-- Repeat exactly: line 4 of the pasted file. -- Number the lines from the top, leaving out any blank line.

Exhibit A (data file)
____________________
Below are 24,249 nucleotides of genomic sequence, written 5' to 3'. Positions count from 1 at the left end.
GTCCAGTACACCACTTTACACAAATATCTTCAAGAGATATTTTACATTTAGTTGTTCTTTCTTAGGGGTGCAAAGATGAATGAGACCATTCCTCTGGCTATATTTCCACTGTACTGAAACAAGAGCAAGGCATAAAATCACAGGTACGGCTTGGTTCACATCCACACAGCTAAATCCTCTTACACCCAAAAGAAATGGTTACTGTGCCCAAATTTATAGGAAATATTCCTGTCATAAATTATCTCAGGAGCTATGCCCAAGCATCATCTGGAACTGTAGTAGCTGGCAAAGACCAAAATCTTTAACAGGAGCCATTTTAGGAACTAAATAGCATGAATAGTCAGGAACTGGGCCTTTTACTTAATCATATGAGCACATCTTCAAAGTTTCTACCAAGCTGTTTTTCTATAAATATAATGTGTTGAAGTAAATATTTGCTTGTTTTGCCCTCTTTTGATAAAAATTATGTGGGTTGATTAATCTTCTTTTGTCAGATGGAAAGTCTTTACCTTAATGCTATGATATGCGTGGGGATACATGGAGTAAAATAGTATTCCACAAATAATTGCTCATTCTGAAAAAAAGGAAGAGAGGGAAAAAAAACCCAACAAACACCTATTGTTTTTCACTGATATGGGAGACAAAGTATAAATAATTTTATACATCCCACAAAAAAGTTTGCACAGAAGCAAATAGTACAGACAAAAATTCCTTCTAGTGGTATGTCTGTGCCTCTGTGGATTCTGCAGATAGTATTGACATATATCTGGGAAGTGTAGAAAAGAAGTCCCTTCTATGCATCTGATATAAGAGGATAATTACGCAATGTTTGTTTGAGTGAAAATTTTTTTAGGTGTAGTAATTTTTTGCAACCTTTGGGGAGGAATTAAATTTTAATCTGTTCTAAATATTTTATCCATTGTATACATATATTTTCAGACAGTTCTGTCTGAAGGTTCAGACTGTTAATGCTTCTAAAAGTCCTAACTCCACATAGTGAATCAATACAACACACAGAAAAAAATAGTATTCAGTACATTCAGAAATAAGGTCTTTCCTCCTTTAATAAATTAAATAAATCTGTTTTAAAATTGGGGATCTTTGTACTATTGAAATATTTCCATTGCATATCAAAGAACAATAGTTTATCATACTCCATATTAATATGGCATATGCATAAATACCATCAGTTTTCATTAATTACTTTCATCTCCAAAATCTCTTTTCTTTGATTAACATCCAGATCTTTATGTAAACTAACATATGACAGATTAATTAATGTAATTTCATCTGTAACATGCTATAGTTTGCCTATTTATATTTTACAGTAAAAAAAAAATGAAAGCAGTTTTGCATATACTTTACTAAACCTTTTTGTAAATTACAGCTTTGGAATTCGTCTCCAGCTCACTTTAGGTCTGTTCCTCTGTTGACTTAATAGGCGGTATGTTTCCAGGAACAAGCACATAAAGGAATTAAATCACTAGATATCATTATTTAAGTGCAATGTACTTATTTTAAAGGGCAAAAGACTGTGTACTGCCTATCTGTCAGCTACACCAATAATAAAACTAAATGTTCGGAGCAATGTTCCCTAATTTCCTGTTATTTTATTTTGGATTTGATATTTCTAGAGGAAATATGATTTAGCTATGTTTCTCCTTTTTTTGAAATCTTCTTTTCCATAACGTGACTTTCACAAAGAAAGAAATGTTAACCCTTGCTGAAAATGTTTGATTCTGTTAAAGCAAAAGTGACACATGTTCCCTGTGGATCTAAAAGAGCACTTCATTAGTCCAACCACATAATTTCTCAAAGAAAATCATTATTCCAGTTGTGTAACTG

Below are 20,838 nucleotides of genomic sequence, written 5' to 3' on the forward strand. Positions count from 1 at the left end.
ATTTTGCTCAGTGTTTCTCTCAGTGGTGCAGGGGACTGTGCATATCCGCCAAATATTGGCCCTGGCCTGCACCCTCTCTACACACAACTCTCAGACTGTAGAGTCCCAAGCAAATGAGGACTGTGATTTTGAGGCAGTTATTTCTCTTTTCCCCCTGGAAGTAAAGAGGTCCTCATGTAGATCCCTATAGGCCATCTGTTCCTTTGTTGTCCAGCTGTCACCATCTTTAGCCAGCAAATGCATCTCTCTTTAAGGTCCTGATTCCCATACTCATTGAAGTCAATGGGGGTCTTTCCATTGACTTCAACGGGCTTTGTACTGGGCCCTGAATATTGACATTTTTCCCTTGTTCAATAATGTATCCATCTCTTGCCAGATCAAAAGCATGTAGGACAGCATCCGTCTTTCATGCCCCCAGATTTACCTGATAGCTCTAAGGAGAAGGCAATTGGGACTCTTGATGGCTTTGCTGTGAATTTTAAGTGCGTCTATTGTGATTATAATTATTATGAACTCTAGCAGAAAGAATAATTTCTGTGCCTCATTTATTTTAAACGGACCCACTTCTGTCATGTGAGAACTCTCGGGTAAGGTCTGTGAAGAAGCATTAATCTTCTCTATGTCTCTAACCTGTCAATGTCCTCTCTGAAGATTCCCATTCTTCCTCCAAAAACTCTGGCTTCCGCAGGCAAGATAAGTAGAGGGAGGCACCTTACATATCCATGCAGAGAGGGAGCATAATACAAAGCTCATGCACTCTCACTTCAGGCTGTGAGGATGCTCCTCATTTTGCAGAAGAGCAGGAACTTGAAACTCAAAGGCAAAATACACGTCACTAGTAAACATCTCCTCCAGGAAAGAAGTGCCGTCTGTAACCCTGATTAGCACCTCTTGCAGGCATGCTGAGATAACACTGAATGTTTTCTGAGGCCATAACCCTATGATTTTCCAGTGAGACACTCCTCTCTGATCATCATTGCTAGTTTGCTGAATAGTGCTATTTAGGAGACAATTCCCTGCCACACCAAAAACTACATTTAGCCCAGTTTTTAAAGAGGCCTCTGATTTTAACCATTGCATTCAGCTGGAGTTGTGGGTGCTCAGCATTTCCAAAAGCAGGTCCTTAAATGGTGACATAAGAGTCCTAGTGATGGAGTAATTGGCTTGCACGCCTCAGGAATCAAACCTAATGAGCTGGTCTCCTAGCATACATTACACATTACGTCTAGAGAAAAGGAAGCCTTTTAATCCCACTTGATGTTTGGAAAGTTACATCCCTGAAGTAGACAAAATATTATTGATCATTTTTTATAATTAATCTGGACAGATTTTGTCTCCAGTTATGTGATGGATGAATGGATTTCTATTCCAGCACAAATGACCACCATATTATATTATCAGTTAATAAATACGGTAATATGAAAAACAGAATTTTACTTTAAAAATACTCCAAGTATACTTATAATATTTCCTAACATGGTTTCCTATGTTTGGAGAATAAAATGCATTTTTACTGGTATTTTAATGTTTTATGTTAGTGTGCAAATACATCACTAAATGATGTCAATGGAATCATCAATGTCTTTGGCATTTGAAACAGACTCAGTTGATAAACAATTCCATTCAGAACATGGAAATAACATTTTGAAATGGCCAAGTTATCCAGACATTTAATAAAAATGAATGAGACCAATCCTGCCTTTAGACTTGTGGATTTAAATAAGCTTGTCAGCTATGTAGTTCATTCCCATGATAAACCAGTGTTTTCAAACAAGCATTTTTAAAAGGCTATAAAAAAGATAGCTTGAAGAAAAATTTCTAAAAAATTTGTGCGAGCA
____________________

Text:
ATTTTGCTCAGTGTTTCTCTCAGTGGTGCAGGGGACTGTGCATATCCGCCAAATATTGGCCCTGGCCTGCACCCTCTCTACACACAACTCTCAGACTGTAGAGTCCCAAGCAAATGAGGACTGTGATTTTGAGGCAGTTATTTCTCTTTTCCCCCTGGAAGTAAAGAGGTCCTCATGTAGATCCCTATAGGCCATCTGTTCCTTTGTTGTCCAGCTGTCACCATCTTTAGCCAGCAAATGCATCTCTCTTTAAGGTCCTGATTCCCATACTCATTGAAGTCAATGGGGGTCTTTCCATTGACTTCAACGGGCTTTGTACTGGGCCCTGAATATTGACATTTTTCCCTTGTTCAATAATGTATCCATCTCTTGCCAGATCAAAAGCATGTAGGACAGCATCCGTCTTTCATGCCCCCAGATTTACCTGATAGCTCTAAGGAGAAGGCAATTGGGACTCTTGATGGCTTTGCTGTGAATTTTAAGTGCGTCTATTGTGATTATAATTATTATGAACTCTAGCAGAAAGAATAATTTCTGTGCCTCATTTATTTTAAACGGACCCACTTCTGTCATGTGAGAACTCTCGGGTAAGGTCTGTGAAGAAGCATTAATCTTCTCTATGTCTCTAACCTGTCAATGTCCTCTCTGAAGATTCCCATTCTTCCTCCAAAAACTCTGGCTTCCGCAGGCAAGATAAGTAGAGGGAGGCACCTTACATATCCATGCAGAGAGGGAGCATAATACAAAGCTCATGCACTCTCACTTCAGGCTGTGAGGATGCTCCTCATTTTGCAGAAGAGCAGGAACTTGAAACTCAAAGGCAAAATACACGTCACTAGTAAACATCTCCTCCAGGAAAGAAGTGCCGTCTGTAACCCTGATTAGCACCTCTTGCAGGCATGCTGAGATAACACTGAATGTTTTCTGAGGCCATAACCCTATGATTTTCCAGTGAGACACTCCTCTCTGATCATCATTGCTAGTTTGCTGAATAGTGCTATTTAGGAGACAATTCCCTGCCACACCAAAAACTACATTTAGCCCAGTTTTTAAAGAGGCCTCTGATTTTAACCATTGCATTCAGCTGGAGTTGTGGGTGCTCAGCATTTCCAAAAGCAGGTCCTTAAATGGTGACATAAGAGTCCTAGTGATGGAGTAATTGGCTTGCACGCCTCAGGAATCAAACCTAATGAGCTGGTCTCCTAGCATACATTACACATTACGTCTAGAGAAAAGGAAGCCTTTTAATCCCACTTGATGTTTGGAAAGTTACATCCCTGAAGTAGACAAAATATTATTGATCATTTTTTATAATTAATCTGGACAGATTTTGTCTCCAGTTATGTGATGGATGAATGGATTTCTATTCCAGCACAAATGACCACCATATTATATTATCAGTTAATAAATACGGTAATATGAAAAACAGAATTTTACTTTAAAAATACTCCAAGTATACTTATAATATTTCCTAACATGGTTTCCTATGTTTGGAGAATAAAATGCATTTTTACTGGTATTTTAATGTTTTATGTTAGTGTGCAAATACATCACTAAATGATGTCAATGGAATCATCAATGTCTTTGGCATTTGAAACAGACTCAGTTGATAAACAATTCCATTCAGAACATGGAAATAACATTTTGAAATGGCCAAGTTATCCAGACATTTAATAAAAATGAATGAGACCAATCCTGCCTTTAGACTTGTGGATTTAAATAAGCTTGTCAGCTATGTAGTTCATTCCCATGATAAACCAGTGTTTTCAAACAAGCATTTTTAAAAGGCTATAAAAAAGATAGCTTGAAGAAAAATTTCTAAAAAATTTGTGCGAGCA